Heart-healthy Soybean Oil
A heart-healthy, essential omega-3 fatty acid is poised to improve soybean oil, according to a recent FDA notice. The new scientific advance will reportedly move biotechnology onto the average consumer’s daily radar. Recently, the FDA issued a notice confirming that soybean oil with increased levels of omega-3 can be used in foods and beverages. Pending clearance from the U.S. Department of Agriculture, farmers can plant these new soybeans; the oil will lend itself to a wide range of food products, such as yogurts, salad dressings, breakfast cereals and more. Because most Americans do not consume the recommended levels of fish oil, which has been one current source of omega-3s, it is believed that soybean oil could be an effective alternative source. United Soybean Board Inc. (USB); for a brochure on USB’s biotechnology efforts, go to www.soyconnection.com/soybean_oil/benefits_of_biotechnology.php.
Prepared Foods’ R&D Seminars
In today’s economic times, educating key people can be quite expensive. Prepared Foods’ R&D Seminars series are structured to provide hands-on, useful and timely information to R&D professionals in food/beverage, ingredient and service companies in a short time period. The applications-oriented sessions, which cover areas such as beverage, baking, dairy, emerging ingredients, etc., offer solutions that attendees will use in their daily ingredient functionality challenges.
The schedule features several concurrent technical tracks, so participants can become informed about subjects that directly interest them. Each track will be devoted to a specific application challenge (beverage, baking, dairy, emerging ingredients, etc.) or specific ingredient functionality (gums, starches, emerging ingredients, etc.).
The R&D Seminar--Chicago 2010 event will be held October 6-7, at the Westin Lombard Yorktown Center in Lombard, Ill. The R&D Seminar--East 2010 meeting will be held at the Doubletree Hotel in Somerset, N.J. It is being held concurrently with and is co-located under the same roof as NYIFT Suppliers Day Expo, May 5-6, 2010. Please visit www.PreparedFoods.com for registration information. Please contact Marge Whalen at 630-694-4347 or firstname.lastname@example.org for sponsorship and exhibit opportunities.
A summary of one of the presentations given at R&D Seminars-East 2009 follows. (Summaries are published at the discretion of the chief editor and, unfortunately, space limitations do not permit all R&D presentations to be published.)
Drink in the Beauty
Ingestion of nutrients for skin health originated in Asia, moved to Europe and, most recently, has entered the U.S. The focus on the idea that beauty can be achieved from the inside out has mainly been on antioxidants and natural ingredients for healthy skin. Lori Lathrop Stern, senior nutrition scientist for DSM Nutritional Products, talked about consumer trends and beauty-from-within products in the U.S. and around the world during her speech, “Drink in the Beauty,” presented during Prepared Foods’ 2009 R&D Applications Seminar-East.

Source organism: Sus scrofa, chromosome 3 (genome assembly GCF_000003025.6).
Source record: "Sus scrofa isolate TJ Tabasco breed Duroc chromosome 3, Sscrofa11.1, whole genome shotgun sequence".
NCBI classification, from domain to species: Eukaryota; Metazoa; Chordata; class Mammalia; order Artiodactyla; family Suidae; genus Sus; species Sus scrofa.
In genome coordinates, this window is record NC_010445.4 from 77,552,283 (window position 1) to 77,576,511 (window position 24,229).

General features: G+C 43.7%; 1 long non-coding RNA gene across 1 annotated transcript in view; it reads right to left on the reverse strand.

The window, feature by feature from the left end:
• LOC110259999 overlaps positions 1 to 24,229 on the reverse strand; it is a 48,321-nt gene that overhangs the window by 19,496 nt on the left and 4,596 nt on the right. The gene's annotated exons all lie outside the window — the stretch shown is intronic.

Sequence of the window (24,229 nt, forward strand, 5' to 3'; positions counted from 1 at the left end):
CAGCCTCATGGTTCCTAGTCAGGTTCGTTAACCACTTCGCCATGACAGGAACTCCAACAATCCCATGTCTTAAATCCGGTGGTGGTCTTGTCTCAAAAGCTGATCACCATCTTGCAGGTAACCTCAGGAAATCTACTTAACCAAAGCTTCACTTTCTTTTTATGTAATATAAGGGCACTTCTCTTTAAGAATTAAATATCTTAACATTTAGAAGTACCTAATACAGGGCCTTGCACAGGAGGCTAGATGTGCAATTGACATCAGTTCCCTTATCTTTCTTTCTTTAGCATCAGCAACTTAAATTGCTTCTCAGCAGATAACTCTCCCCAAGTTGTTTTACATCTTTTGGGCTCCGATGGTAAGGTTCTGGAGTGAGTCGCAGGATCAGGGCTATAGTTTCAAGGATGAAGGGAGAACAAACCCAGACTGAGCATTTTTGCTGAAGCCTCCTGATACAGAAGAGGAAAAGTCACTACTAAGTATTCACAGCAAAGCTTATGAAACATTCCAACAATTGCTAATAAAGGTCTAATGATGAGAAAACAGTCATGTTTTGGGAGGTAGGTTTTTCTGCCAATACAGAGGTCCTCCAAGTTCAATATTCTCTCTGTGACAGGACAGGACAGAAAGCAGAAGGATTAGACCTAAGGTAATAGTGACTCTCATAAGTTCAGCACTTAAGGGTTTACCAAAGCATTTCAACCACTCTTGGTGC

Consumers want to look and feel beautiful. The rise of cosmetic surgery reflects how far consumers are willing to go to enhance beauty. An aging population has the desire to minimize the effects of aging. “The amount of time and money spent on beauty is increasing, especially in the 50-64 age group,” reports Stern. More and more, skin care ingredients are science- and technology-based, and an interest in beauty from within is growing. Some 64% of consumers now believe nutrients can be beneficial for skin health.
Beauty from within has several platforms, the first being UV protection. This platform is about enriching the skin with nutrients that block or reduce the damaging effects of sunlight. UVB are sunrays that penetrate the top layer of skin and are responsible for sunburn, which causes direct damage to cells. UVA rays penetrate deeper into the skin and set off a cascade of reactions that cause skin aging, protein breakdown and disrepair. Beta-carotene, lycopene, lutein and zeaxanthin protect against UV-induced erythema, as shown in numerous studies. Stern stated the oxidative stress protection platform recognizes the contribution of cumulative oxidative stress to premature aging over a lifetime. In addition to UV light, there are many other external and internal sources of oxidative stress to skin. Topical and oral vitamins C, E, lutein and alpha lipoic acid reduce lipid peroxides. Green tea polyphenols reduce protein oxidation caused by chronic UV exposure.
Skin barrier maintenance and hydration is another beauty enhancement platform that is focused on nutrients that promote skin hydration to enhance external appearance. Maintaining barrier function is also important to protect the body from water loss and hinder the entry of unwanted bacteria and toxins. Topical and/or oral lutein increases skin hydration, as demonstrated in a recent Italian study (Palombo, P. et al. 2007. Skin Pharmacol Physiol. 20:199-210). Vitamin C stimulates ceramide synthesis for skin barrier formation.